There’s this terrific conversation happening in my Facebook feed inspired by Amy’s recent post on threeteacherstalk.com on free-choice reading in the AP classroom. Friends of mine who are teachers themselves, parents of students in HS English classes, and former students are sharing their thoughts and wishes for their ideal English experience in secondary classrooms. Who says there’s nothing good on Facebook anymore?
Here’s what they all have in common: no matter where they fall in the spectrum of whether or not free-choice reading belongs in the AP classroom, developing a love for reading and identifying yourself as a reader is an integral part of being a happy, successful, compassionate human being.
Slowly, thanks in large part to Kelly Gallagher’s Readicide and Penny Kittle’s Book Love free-choice or independent reading is starting to take root in many secondary English Language Arts classes. But, the conversation seems to stall-out when when we get to the AP and Pre-AP classes. How do you convince traditionally trained teachers, most of whom were at the top of their Literature classes in high school and college, that they don’t have to tell their students what to read every time, all the time? How do you convince them to let go of Billy Budd to allow their students 30-45 minutes a week to read and talk about books of their own choice?
Even among my National Writing Project colleagues who I consider to be revolutionaries in English instruction, there is much dissidence between those who teach AP. And, it’s interesting listening to them politely talk around the subject. As an outsider, I can see that they clearly aren’t hearing what the other is saying when it comes to what one they believe about free-choice reading. Apart from one another, they reveal to me the following misconceptions:
Jill: Andy doesn’t provide her students with the collective experience of reading and sharing a complex text. As advanced readers, this is one of the benefits of being in an AP classroom–the phenomenon that happens as a group of humans grapple with Literature together to make sense of their world and understanding themselves.
Andy: Jill doesn’t let her students read their own books in class and still practices the whole-class novel approach. Even advanced students need to continue to develop their skills through texts that they choose for themselves. I can still teach them AP strategies and skills in conjunction with free-choice reading.
Guess what Andy and Jill, you are both right! Here’s what you may not be seeing in one another’s practices that I know to be true:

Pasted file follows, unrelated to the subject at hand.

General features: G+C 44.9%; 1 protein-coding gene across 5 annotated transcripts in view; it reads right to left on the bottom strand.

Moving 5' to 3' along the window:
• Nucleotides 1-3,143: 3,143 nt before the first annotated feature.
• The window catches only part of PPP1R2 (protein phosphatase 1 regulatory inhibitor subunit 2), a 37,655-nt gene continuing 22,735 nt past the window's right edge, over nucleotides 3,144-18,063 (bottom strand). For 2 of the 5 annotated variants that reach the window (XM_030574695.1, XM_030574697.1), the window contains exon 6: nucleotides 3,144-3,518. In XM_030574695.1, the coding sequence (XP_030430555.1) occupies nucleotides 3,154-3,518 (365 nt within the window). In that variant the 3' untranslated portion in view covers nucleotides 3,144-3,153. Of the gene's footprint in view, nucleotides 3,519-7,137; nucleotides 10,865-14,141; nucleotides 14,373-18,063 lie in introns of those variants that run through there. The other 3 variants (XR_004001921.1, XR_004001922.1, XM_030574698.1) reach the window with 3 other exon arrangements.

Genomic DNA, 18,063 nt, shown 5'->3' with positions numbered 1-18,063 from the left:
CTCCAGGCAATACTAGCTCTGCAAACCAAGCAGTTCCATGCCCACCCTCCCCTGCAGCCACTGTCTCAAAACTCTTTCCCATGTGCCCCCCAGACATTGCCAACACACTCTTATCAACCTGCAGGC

Both of you:
Talk to your students about what you are reading everyday. You share what surprises, excites, frustrates, and challenges you as readers. Your students then flock to your well-stocked classroom libraries or school libraries to read the books you recommend–whether during or outside your class time.
Invite students to examine challenging and diverse text. Whether your students read the entire text or excerpts, they are ALL experiencing the wonderfully critical world of Literature!
Consider your students needs as life-long readers and AP students when designing your instruction and selecting texts. You both keep your eye on the evolving world of College Board AP test writers who are bringing in more and more diverse and contemporary texts for students to grapple with in the exam. When you choose a whole-class text it is deliberate and in direct response to your students needs and experiences.
Celebrate your students experiences as readers through innovative and engaging reader response and discussion. Whether it’s a shared reading experience or self-selected reading, students learn the value and importance of developing personal responses to texts in order to think critically about the text and their world.
Continue to learn, grow, and expand your knowledge as teachers of literature and facilitators of thriving reading and writing communities.
Perhaps the divide isn’t nearly as wide as we perceive it to be. The question remains, how do we get more secondary ELA teachers on board with re-imagining our adolescent students’ experiences in English?